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Income and Wealth Inequality in India, 1922- 2023

Why is it in the news?

  • A working paper titled “Income and Wealth Inequality in India, 1922-2023: The Rise of the Billionaire Raj” by the World Inequality Lab (WIL) reveals a concerning trend.
  • According to it, the inequality in India declined post-independence until the early 1980s, but has since been on a rising trajectory, particularly soaring since the early 2000s.
·       The World Inequality Lab (WIL), headquartered in Paris is a global research centre dedicated to studying inequality and advocating for policies that advance social, economic, and environmental justice.

 Key Takeaways

 Growth in Average Incomes:

  • India’s average income grew at a rate of 2.6% per year between 1960 and 2022, with a notable acceleration to 3.6% per year between 1990 and 2022.
  • The periods 2005-2010 and 2010-2015 witnessed the fastest growth at 4.3% and 4.9% per year respectively.

Emergence of Very High Net Worth Individuals:

  • Between 1990 and 2022, there was a rise in national wealth and the emergence of very high net worth individuals, with the number increasing from 1 to 52 to 162 in 1991, 2011, and 2022 respectively.

 Rise in Percentage of Income Tax Payers:

  • The share of the adult population filing income tax returns grew significantly, from under 1% until the 1990s to around 9% in the years 2017-2020.

Extreme Levels of Inequality in India:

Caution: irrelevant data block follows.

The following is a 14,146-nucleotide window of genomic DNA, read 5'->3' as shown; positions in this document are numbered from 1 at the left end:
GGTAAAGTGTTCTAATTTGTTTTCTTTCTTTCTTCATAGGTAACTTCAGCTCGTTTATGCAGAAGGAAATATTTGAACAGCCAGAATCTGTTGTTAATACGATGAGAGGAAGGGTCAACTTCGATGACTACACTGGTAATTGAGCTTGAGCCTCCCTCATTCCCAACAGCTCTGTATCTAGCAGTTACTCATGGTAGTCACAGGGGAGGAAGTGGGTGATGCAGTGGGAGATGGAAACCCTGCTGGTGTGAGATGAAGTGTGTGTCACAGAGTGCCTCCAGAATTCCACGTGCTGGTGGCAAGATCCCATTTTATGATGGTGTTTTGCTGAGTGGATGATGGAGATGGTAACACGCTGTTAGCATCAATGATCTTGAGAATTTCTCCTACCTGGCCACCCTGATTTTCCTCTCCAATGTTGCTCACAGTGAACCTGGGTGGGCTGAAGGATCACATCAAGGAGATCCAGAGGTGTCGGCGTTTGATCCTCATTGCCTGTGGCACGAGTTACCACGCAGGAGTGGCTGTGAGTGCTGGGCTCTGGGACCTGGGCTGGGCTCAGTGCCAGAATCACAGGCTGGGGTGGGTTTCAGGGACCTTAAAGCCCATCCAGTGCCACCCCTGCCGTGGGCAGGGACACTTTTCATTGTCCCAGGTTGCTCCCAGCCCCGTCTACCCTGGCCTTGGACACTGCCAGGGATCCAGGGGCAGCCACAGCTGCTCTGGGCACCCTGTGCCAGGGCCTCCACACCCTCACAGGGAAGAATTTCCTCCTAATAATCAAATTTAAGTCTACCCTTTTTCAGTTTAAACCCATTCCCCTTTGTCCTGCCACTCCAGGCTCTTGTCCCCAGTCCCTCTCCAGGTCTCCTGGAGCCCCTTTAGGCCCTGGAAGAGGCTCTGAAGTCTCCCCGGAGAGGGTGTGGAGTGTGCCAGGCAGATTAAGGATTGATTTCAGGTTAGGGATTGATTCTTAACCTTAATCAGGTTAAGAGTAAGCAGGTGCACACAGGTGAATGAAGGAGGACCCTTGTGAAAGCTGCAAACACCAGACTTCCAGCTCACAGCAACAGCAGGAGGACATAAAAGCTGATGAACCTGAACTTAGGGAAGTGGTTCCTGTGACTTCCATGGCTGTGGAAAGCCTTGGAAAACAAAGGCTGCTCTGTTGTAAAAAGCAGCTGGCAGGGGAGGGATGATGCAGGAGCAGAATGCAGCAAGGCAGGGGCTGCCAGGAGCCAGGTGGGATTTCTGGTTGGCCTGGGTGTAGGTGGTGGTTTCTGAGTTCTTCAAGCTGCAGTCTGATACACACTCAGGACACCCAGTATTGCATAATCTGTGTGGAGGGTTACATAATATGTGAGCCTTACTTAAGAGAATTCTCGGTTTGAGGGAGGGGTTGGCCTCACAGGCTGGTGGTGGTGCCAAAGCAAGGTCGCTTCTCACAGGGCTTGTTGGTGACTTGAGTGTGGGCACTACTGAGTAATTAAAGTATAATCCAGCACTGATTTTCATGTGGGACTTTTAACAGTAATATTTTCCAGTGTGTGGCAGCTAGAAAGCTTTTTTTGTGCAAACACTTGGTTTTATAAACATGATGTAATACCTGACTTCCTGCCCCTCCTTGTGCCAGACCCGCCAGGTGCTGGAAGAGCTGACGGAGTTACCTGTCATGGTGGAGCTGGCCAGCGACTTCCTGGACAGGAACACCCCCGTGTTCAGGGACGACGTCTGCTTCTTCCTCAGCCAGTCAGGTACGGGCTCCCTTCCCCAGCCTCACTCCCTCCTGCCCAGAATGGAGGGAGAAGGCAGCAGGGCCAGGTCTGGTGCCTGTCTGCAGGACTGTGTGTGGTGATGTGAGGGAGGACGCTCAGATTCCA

• In 2022-23, 22.6% of India’s national income was captured by the top 1%, the highest level recorded since 1922, with the top 1% wealth share at 40.1%.
  • India’s current wealth inequality surpasses even the levels during the inter-war colonial period.

Extreme Wealth Concentration at the Very Top:

  • The wealth accumulation process in India demonstrates extreme concentration at the very top, with the top 1% wealth share increasing threefold from 1961 to 2023.

International Comparison of Income and Wealth Inequality:

  • India’s income share of the top 1% is among the highest globally, with the top 1% income share standing at 22.6%.
  • However, India’s wealth inequality ranks in the middle compared to countries like Brazil and South Africa.

Poor Data Quality Leading to Underestimation of Inequality:

  • The quality of economic data in India is noted to be poor, likely leading to an underestimation of actual inequality levels.

Policy Solutions:

  • The paper suggests implementing a super tax on Indian billionaires and multimillionaires, along with restructuring the tax schedule to include both income and wealth, to finance investments in education, health, and public infrastructure as effective measures to address rising inequalities.

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